Most adults have an SpO2 level between 95% and 100%, with the majority in the 97% and higher range. Your levels may fluctuate throughout the day as your activities change but typically stay within this range as your body automatically adjusts to maintain a normal blood oxygen level.
Normal SpO2 for Seniors
Again, older adults ideally have an SpO2 readings higher than 95%, but older adults also tend to have lower measurements than younger adults.
Having an average SpO2 level that hovers around 93% or 94% is likely nothing to be concerned about, especially if it’s normal for you and not accompanied by any breathing problems.
Healthy Blood Oxygen Levels for Other Populations
Your SpO2 levels can often vary based on factors other than age, such as your activity level and health conditions affecting breathing rate and circulation.
SpO2 Rates for Runners
Cardio-based exercises such as running are often thought to improve overall circulation and heart and lung performance. While this is usually true, you may not know that it’s common for your oxygen saturation levels to drop right after a dramatic increase in activity.
This is because your cells suddenly need increased oxygen, and your heart and lungs have not yet adjusted to this increase. The result is that your SpO2 can drop from 1% to 3%, but your body quickly compensates and returns your low oxygen levels to normal. However, if you begin to suffer symptoms of hypoxemia, you should cease exercising and consider seeking medical attention.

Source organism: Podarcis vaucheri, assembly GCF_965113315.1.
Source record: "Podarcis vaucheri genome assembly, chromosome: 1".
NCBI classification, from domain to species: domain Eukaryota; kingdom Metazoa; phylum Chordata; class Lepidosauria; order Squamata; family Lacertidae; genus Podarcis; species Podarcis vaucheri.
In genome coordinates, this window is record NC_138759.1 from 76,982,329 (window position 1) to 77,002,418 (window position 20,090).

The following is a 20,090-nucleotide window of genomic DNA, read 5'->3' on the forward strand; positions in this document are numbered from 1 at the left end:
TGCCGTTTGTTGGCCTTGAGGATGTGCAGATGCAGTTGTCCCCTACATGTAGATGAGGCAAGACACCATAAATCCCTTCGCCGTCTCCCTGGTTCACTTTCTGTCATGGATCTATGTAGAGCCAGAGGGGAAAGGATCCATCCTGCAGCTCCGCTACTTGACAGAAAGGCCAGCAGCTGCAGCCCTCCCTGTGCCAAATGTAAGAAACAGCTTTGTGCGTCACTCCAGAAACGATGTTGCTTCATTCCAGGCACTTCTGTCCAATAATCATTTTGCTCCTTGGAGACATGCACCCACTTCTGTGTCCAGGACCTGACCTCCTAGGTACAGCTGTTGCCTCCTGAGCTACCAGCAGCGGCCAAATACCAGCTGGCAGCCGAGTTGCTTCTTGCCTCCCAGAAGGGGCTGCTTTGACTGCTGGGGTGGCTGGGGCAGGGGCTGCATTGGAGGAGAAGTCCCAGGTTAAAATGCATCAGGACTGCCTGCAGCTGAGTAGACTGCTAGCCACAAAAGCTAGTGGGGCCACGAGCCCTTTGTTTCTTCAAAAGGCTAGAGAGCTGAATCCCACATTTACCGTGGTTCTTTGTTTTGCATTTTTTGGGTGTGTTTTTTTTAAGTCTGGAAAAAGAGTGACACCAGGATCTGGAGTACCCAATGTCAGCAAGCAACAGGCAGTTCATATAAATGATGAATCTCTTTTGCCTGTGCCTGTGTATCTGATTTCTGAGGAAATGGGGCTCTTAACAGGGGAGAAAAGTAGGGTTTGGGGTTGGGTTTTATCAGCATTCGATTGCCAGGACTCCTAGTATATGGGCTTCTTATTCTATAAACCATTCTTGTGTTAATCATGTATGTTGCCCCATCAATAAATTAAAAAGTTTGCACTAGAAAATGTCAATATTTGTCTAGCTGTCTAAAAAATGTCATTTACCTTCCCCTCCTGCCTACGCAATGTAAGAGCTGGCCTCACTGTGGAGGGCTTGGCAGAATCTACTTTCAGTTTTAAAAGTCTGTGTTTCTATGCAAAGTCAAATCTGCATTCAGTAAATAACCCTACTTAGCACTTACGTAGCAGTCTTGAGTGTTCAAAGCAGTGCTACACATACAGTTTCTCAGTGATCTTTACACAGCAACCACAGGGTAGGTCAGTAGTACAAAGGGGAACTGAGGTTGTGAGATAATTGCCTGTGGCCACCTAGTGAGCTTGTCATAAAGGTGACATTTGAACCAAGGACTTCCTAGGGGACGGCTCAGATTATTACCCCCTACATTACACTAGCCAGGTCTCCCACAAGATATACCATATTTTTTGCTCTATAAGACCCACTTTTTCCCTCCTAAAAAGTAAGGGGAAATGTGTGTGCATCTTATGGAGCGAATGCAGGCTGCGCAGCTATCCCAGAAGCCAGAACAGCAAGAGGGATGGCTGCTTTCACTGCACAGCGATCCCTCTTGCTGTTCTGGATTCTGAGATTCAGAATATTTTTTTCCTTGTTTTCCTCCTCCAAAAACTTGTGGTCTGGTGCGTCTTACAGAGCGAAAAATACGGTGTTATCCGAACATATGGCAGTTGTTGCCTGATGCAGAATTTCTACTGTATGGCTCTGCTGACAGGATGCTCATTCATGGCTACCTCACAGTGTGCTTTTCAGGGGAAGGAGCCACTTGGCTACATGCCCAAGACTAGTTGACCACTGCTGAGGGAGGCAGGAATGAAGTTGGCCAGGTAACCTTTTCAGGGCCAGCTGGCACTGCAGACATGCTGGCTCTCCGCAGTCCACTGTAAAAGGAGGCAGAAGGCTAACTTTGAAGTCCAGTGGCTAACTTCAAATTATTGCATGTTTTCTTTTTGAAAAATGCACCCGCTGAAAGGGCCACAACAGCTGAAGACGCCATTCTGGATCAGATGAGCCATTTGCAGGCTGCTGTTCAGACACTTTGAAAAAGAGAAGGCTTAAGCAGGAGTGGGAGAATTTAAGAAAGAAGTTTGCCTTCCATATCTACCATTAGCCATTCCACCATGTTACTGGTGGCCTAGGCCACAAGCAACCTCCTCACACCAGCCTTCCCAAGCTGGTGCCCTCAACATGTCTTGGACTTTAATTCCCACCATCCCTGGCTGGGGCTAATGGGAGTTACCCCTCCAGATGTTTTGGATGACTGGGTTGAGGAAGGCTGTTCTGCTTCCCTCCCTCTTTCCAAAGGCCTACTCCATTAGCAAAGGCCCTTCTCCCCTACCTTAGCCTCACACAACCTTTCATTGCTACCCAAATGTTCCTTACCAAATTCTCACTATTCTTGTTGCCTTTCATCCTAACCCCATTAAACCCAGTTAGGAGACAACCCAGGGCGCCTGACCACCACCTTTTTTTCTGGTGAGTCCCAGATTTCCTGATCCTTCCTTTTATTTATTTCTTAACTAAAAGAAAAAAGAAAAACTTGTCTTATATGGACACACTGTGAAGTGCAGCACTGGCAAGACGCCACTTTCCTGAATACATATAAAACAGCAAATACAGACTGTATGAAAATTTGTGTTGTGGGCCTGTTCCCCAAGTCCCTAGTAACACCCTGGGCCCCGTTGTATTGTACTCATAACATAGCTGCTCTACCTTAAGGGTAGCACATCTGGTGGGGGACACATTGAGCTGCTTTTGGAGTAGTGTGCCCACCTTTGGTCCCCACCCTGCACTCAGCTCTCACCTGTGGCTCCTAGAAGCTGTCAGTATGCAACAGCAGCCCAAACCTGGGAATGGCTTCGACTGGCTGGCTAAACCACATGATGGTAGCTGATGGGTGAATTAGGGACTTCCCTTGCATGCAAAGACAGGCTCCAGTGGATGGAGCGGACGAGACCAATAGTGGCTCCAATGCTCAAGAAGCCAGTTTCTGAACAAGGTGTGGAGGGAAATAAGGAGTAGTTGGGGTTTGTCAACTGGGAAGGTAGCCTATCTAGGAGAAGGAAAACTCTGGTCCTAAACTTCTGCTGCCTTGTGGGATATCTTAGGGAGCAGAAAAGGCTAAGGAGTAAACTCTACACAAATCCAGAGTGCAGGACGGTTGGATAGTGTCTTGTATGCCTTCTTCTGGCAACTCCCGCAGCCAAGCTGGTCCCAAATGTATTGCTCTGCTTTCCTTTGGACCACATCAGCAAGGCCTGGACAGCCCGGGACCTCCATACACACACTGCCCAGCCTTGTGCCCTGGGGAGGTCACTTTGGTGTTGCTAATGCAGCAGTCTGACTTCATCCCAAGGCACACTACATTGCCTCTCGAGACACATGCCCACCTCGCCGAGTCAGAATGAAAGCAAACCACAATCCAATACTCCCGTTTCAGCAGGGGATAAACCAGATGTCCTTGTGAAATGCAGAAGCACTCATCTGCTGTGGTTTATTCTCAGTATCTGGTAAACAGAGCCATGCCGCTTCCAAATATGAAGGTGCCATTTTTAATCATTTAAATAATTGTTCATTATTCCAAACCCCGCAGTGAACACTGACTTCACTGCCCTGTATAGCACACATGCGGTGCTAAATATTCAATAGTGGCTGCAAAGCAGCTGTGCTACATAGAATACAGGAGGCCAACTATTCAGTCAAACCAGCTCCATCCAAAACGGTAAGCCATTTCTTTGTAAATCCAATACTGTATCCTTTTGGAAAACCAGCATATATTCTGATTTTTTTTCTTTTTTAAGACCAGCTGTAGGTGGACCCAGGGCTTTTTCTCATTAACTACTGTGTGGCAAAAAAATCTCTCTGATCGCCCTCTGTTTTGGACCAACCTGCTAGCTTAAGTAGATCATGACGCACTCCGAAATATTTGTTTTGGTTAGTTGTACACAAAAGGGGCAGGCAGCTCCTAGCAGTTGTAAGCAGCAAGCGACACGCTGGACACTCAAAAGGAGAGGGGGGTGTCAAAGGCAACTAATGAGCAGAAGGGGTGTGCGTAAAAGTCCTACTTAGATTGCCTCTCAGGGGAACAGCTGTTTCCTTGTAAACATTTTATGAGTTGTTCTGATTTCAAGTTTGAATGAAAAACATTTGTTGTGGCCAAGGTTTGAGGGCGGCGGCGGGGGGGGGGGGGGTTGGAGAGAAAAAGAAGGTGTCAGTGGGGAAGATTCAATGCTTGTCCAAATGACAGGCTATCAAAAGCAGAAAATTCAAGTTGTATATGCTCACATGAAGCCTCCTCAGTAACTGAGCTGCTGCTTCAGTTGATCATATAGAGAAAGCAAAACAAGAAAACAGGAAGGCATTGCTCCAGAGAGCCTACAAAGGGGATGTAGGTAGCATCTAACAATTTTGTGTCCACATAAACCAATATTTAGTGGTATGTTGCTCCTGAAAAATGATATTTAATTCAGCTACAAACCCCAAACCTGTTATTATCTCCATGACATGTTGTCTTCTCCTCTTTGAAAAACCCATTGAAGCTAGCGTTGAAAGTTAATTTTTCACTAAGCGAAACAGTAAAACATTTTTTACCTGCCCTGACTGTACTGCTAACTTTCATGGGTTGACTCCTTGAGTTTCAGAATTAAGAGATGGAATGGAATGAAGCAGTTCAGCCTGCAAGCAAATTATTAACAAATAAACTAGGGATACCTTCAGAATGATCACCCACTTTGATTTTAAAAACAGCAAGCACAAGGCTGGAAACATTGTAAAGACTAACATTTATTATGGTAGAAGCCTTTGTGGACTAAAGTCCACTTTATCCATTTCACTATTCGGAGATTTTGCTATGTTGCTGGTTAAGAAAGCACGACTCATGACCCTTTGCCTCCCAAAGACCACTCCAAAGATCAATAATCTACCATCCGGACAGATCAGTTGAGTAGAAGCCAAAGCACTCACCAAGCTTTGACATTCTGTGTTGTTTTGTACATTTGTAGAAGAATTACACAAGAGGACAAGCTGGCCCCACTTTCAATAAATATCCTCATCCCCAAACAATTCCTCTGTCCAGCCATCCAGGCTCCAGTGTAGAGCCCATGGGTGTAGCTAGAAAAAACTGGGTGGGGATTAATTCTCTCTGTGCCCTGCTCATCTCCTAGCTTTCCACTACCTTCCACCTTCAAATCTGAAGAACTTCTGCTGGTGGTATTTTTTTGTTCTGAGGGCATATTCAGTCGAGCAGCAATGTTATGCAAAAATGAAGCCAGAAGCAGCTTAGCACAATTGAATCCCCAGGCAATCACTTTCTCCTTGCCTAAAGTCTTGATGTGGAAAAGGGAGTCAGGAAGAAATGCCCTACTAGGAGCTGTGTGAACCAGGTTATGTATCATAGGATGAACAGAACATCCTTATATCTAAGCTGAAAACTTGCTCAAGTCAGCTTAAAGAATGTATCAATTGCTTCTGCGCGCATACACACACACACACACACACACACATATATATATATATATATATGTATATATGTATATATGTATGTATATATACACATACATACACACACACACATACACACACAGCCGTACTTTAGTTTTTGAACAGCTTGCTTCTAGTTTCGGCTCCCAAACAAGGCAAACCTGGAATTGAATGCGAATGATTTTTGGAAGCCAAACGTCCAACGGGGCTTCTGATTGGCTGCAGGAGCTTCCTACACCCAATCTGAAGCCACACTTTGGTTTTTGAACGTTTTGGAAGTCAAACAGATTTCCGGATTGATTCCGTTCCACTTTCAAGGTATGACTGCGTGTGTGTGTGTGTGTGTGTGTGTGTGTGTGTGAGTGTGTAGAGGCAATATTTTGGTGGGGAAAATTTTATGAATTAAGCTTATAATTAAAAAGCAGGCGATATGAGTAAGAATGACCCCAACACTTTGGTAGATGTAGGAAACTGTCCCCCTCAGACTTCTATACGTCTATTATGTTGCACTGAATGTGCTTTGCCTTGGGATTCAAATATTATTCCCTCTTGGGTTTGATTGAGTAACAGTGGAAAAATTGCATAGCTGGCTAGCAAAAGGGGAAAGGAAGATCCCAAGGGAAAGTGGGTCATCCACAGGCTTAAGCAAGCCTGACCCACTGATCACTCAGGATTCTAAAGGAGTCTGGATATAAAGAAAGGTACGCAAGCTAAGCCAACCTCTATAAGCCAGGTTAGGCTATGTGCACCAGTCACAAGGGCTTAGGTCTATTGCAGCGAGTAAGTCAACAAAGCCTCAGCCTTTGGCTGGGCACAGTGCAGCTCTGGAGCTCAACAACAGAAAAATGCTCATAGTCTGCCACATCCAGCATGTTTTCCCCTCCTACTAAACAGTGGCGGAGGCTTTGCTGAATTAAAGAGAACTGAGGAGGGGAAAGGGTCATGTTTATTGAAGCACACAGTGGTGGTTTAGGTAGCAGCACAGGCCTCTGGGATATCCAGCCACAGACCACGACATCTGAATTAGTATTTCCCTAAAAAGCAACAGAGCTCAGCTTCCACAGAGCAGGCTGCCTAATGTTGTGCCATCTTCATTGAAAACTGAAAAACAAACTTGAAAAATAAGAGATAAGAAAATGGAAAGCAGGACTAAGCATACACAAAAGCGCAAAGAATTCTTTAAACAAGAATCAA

SpO2 Rates for Climbers
Much of what is true for the oxygen levels of runners is also true for climbers. However, climbers should also be aware that SpO2 levels can vary due to altitude heights.
While the exact normal oxygen levels at different altitudes are not easy to determine due to a range of factors, it’s typical for your SpO2 to drop when you’re high above sea level, sometimes by as much as 5% to 8%. Most of us already know that high altitudes result in less oxygen in the air, and your body adjusts to these differences quickly.
If you’re climbing at high altitudes, you must factor in the possibility of low blood oxygen. You may not be able to climb as far or as quickly as you might at a lower altitude.
SpO2 for Sleep Apnea
Sleep apnea results in paused breathing while sleeping, which can often affect blood oxygen levels and blood pressure. While sleeping, your breathing rate slows, so oxygen levels of 90% to 95% are considered normal, but pauses in breathing due to sleep apnea can cause your SpO2 to drop as low as 86% to 89%.